By Captain Linda Perry Riera

Editor’s note: This is the fourth installment in a series of dispatches from Captain Linda and Captain Bob Damiano, who have completed the island portion of their one-year sailing voyage aboard their Tartan 4000 and are now sailing familiar waters along the coast of New England.

argonLong periods of physically draining boredom…

Veiled by a haze of exhaustion…

Interrupted by brief spurts of wonder and terror…

Crashing into blackness struggling to stay oriented with no discernible horizon…

Squinting, straining and then silently rejoicing as the initial signs of another first light are revealed.

The outboard motor is mounted to the stern rail and the dinghy is lashed onto the foredeck. The davits are only for coastal cruising, since large following waves can smash up against or wash into a dinghy on davits and cause major damage.  ©


It’s hard to believe that our first offshore passage was only a year ago when we sailed from Boston to Nova Scotia as a shakedown practice during our final preparations for our one-year sailing trip. And despite each now having well more than 2,500 nautical miles offshore and a couple of Gulf Stream crossings on Argon completed, Bob and I still get a bit anxious as we prepare the boat and ourselves for blue water sailing.

Our preparation in the immediate days prior to an open ocean passage have become routine and include:

  •  Confirming and re-confirming weather and appropriate departure date/time
  •  Mounting the dinghy outboard to the stern rail; hoisting the dinghy to the foredeck and lashing it down securely; lashing down dinghy gas tank and extra diesel jug
  •  Filling diesel and water tanks
  •  Stowing everything securely below
  •  Preparing the passage bunk
  •  Testing the satellite system
  •  Provisioning and cooking several healthy, easy-on-the-stomach meals
  •  Installing the jackline in the cockpit (deck jacklines are always rigged)
  •  Inspecting, inspecting and inspecting some more
  •  Reviewing weather data again
  •  Reviewing charts, confirming details of arrival harbor
  •  Sending email to shore crew with our route and expected arrival date
  •  Resting and mental readiness
  •  Taking prophylactic seasickness medicine (we use Scopolamine patches and low dose Stugeron)

ArgonAlthough we opted for a third crew person for two of our longest offshore passages that were early in our experience, we now tackle passages double-handed. A third person can be great for increased rest time and when conditions get rough, although there is a often a loss of flexibility regarding departure date as one may be restricted by the schedule of the additional crew person. Selecting an appropriate weather window and hence departure time is top on our list of safety and preparations. We have had great weather routing service from Locus Weather based in Maine.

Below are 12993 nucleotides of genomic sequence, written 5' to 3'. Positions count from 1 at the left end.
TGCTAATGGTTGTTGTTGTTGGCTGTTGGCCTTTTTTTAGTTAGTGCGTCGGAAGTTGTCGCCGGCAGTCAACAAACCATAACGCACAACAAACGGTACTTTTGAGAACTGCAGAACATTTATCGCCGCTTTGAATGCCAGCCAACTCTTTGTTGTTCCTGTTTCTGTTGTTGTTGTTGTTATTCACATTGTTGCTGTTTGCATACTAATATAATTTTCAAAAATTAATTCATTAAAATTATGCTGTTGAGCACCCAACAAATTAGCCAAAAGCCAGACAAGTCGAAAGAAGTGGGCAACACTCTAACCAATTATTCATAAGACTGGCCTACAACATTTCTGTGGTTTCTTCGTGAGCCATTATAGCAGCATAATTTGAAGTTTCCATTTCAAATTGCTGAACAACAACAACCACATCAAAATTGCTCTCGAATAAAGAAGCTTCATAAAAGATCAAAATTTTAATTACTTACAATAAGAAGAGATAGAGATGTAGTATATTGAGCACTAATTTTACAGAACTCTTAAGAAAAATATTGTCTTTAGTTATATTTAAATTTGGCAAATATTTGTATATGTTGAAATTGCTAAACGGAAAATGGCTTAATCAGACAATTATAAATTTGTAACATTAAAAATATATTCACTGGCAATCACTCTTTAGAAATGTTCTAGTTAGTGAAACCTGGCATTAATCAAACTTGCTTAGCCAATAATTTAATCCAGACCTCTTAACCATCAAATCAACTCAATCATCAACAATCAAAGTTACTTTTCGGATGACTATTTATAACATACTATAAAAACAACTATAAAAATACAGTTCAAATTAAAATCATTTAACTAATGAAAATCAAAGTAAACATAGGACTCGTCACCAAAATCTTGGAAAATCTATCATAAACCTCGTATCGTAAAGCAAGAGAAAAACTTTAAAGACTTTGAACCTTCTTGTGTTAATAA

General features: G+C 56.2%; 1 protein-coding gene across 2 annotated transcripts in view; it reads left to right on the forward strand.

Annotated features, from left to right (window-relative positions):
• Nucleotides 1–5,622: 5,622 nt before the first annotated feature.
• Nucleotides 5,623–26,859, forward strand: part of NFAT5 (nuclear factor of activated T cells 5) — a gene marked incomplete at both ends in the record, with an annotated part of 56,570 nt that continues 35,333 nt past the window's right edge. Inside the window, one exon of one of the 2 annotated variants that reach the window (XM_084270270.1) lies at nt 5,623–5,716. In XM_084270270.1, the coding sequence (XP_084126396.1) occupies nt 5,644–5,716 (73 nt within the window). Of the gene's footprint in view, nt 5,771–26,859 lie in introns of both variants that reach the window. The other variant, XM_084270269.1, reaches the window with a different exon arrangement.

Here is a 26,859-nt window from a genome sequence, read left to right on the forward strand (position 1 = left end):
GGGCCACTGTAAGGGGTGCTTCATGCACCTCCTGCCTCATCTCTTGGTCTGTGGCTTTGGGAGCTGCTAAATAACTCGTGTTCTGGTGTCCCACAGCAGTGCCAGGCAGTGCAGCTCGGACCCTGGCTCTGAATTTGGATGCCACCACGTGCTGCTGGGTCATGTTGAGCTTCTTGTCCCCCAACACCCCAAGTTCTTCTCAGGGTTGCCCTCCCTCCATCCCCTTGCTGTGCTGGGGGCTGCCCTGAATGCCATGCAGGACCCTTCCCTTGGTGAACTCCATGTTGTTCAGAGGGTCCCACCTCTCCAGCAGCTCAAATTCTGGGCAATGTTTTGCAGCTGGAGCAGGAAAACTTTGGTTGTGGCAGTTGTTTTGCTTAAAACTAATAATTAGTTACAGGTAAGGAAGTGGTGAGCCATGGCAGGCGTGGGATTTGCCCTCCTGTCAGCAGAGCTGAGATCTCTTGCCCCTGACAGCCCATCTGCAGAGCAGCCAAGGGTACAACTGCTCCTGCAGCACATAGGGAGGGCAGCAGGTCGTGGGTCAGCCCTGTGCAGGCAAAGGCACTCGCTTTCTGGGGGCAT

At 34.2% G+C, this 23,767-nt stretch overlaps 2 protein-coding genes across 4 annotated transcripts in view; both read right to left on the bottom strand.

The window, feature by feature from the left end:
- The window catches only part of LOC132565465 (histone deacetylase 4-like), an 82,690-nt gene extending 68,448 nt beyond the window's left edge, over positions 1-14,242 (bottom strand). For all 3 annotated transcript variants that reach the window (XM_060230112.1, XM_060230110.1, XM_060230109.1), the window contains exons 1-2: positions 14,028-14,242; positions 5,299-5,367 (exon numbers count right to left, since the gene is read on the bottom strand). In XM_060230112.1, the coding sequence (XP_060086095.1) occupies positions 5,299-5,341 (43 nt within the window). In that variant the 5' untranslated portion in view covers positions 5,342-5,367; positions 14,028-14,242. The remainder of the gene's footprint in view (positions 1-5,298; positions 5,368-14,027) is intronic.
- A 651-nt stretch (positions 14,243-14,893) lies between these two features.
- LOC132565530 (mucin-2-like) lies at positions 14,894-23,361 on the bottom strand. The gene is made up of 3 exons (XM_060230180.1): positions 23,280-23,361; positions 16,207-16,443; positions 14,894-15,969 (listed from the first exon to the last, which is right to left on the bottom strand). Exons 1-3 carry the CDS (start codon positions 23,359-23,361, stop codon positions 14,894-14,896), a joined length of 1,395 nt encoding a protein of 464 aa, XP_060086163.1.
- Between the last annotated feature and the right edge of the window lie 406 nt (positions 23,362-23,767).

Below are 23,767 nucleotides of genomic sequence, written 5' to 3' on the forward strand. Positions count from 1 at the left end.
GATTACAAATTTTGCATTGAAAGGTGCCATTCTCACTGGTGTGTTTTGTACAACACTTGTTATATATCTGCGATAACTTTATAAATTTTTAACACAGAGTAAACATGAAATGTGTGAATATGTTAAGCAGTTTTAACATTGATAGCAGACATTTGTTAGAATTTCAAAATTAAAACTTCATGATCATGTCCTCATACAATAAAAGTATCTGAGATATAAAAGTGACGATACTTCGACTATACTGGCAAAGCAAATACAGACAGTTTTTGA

Nighttime watches can be long and difficult. The initial signs of first light bring relief and beauty.   ©

An unconventional representation of blue water sailing:

Sailing off shore

Wonder: Dolphins, sunrises, sunsets, whales, unimaginably deep ink blue water, catching mahi, just thinking and being

Terror: Bilge alarm going off, jibsheet flailing in high winds, 20-foot seas, squalls with 40+ knot winds, hearing and feeling a thud on the rudder, having to venture on deck in high seas to unfoul a line

Boredom: Are we there yet?

Exhaustion: Three hours on, three hours (or less) off, trying to sleep with unrelenting loud rushing of water and boat squeaks, counting down the minutes to my off time

Zone: When sailing is just plain fun, Argon is performing optimally, and all is good in the world

Argon Trying to get a bit of rest in big seas.   ©

Linda and Bob aboard s/v Argon have become increasingly experienced at off shore passages since departing on their one year voyage southward to the Caribbean last year. This video outlines some of their routine preparations as well as highlights from a recent four day passage from the northern Bahamas to Beaufort, North Carolina.

Final Ruminations

Our half dozen or so offshore passages this past year have resulted in:

  • Increased trust in each other as each of us has perfected solo jibes, solo reefing, solo helming, and solo navigating while the other rests
  • Improved sailing skills overall given the myriad of conditions encountered
  • Enhanced confidence in Argon, which has proven to be an extremely sturdy boat
  • Time for introspection and clearing of clutter in the mind
  • Greater appreciation for the short coastal trips in mild conditions

ArgonAs a former avid runner, I have reflected on some parallels between long offshore passages and distance running. I always preferred the shorter runs over the long events, which were really difficult and painful and sometimes boring but also sprinkled with periods of coasting “in the zone.” The distance runs required extensive preparation and were goals to work towards, much like for offshore sailing. And, importantly, the sense of accomplishment at the end eclipsed any pain and boredom, as with multi-day blue water sailing.

Captains Linda Perry Riera and Captain Bob Damiano are the owners and operators of All Hands Sailing Charters, LLC in Boston, MA ( You can follow Linda and Bob’s journey (and view their very well produced videos) at

The reward at the end of a long offshore passage is often a piece of island paradise. Much better than the bagels and beer that often greet distance runners at the end of a road race.   ©